Iraq will need long-term loans from the World Bank, the UN, foreign governments, the European Union, and many other quarters. "Yet few of these organizations will be keen to make loans until Iraq has a new constitution and an elected government that has put in place effective legal, arbitration, banking and fiscal systems."

Hepburn says, "Let's face it, rebuilding Iraq is going to be far more expensive than Americans have been led to believe. Just as it seems inevitable that concessions must be made to get other countries to relieve the burden on American troops, now is the time for the United States to mend fences with the United Nations and its allies to relieve the burden on American taxpayers, as well."


A piece by William Pfaff in by today's "International Herald Tribune" questions whether a new UN-sanctioned, multilateral effort is really the answer to Iraq's ills.

"Why should countries that were opposed to the war assume responsibility for its painful consequences?" he asks. Washington "may be misreading" what France, Germany, and other European nations are really willing to contribute to the Iraq mission. "The 'old European' heavyweights called on to contribute troops and reconstruction finance [are] not going to agree to an arrangement that leaves the United States in effective control of Iraq."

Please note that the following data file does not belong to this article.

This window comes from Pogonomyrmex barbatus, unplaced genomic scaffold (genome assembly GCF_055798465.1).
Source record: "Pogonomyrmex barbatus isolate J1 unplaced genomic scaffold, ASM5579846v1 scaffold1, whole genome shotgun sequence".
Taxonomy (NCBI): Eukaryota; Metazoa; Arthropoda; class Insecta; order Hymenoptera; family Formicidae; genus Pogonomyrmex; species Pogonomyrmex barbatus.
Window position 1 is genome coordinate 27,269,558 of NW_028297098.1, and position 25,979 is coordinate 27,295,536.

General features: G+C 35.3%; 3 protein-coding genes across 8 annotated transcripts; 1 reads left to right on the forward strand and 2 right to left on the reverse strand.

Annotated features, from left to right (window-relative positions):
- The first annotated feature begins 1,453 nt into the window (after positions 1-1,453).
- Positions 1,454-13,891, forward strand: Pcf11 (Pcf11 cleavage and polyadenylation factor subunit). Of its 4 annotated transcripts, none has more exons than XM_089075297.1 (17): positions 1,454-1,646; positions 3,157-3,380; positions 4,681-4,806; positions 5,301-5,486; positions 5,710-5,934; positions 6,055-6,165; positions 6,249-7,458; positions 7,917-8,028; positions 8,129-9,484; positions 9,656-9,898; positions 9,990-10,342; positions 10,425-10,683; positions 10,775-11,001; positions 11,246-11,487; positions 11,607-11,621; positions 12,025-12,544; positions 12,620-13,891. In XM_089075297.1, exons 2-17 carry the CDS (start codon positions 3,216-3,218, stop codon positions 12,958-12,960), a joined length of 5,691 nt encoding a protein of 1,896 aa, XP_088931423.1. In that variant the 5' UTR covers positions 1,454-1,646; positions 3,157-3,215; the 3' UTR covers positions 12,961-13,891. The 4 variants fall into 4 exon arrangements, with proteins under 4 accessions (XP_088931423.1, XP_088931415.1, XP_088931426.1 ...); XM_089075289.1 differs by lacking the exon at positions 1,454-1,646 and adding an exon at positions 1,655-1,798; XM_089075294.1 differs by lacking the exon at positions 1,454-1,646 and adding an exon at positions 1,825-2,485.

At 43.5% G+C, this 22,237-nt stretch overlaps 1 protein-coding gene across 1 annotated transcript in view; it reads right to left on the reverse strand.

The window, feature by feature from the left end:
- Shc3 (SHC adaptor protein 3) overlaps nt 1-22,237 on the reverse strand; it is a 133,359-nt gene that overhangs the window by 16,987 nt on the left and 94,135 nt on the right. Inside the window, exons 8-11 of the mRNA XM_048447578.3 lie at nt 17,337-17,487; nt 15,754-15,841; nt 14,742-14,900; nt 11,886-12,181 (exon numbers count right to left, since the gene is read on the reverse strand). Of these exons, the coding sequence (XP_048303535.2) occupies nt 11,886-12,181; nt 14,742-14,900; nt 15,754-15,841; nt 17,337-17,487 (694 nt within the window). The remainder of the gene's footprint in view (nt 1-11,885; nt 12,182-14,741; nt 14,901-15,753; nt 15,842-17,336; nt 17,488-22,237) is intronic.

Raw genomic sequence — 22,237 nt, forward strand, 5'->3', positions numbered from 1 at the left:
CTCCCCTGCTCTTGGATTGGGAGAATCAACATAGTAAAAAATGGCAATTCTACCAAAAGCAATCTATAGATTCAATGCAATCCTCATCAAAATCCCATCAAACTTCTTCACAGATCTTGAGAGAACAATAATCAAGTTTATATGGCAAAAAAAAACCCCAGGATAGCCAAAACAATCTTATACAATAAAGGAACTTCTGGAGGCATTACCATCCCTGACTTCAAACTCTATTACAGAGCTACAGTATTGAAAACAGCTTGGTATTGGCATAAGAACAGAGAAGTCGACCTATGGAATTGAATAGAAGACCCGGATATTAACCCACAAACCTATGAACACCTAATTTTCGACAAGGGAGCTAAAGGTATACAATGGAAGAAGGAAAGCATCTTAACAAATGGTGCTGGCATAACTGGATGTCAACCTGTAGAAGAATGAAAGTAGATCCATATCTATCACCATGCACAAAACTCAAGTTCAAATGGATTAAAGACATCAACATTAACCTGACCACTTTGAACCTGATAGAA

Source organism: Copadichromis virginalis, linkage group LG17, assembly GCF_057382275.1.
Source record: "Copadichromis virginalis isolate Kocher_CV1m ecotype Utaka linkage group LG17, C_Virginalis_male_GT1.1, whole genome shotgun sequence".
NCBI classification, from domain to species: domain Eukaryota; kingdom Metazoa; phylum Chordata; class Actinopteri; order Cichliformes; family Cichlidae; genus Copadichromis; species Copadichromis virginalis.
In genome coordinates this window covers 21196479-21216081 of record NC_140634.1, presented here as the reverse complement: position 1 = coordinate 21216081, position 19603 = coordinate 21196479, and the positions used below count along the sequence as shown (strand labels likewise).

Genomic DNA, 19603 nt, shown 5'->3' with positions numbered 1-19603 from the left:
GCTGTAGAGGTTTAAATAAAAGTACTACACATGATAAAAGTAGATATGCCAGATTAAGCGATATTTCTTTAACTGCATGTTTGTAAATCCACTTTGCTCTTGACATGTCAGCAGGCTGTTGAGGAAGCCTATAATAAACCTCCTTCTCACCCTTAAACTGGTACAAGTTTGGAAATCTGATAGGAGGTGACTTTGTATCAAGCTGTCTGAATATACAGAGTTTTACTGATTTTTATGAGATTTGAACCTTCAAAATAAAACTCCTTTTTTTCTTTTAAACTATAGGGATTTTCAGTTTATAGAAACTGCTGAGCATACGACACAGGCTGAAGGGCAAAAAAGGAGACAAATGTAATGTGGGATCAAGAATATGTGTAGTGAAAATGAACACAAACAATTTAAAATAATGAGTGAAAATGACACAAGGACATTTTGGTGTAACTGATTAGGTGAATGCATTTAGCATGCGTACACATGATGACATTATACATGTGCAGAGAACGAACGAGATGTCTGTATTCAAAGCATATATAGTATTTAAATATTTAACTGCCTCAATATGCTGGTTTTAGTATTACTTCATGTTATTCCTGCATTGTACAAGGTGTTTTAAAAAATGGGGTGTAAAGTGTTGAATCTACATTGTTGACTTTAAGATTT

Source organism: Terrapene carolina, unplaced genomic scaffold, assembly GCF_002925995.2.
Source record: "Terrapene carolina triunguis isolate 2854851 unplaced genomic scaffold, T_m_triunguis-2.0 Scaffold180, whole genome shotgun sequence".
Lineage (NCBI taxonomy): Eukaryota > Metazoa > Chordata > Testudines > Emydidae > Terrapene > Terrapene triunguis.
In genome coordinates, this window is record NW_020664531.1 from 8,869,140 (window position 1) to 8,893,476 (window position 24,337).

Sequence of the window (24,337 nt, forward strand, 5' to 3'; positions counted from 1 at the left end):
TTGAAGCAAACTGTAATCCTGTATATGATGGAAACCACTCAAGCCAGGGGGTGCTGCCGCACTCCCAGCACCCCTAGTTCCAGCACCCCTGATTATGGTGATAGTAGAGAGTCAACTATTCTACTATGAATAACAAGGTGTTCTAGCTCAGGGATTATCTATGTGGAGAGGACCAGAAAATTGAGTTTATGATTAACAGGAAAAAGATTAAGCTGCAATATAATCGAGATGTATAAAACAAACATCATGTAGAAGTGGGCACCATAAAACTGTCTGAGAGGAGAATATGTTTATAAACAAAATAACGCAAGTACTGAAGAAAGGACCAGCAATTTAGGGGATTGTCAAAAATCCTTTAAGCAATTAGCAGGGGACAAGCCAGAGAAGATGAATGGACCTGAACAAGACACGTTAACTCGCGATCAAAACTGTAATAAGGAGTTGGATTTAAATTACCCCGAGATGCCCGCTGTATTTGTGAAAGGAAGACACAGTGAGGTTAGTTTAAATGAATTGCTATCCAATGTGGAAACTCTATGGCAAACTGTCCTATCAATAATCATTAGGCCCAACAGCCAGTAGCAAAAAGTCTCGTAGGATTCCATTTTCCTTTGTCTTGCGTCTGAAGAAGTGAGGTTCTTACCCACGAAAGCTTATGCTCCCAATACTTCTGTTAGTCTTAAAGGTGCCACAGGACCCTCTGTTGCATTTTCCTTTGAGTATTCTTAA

Pfaff goes on to question the logical hopes of this move. "Why should an occupation and reconstruction sponsored by the United Nations -- with or without the United States in military command -- be expected to work any better than the present unhappy arrangement?" He says a "UN-endorsed multinational force might be politically more acceptable in Iraq, [but] the primary problem today is not political acceptability" -- it is the "restoration of security and order. There is no particular reason to think that a multinational or UN force could restore order and rebuild political and economic infrastructure any better [than the] Americans are doing."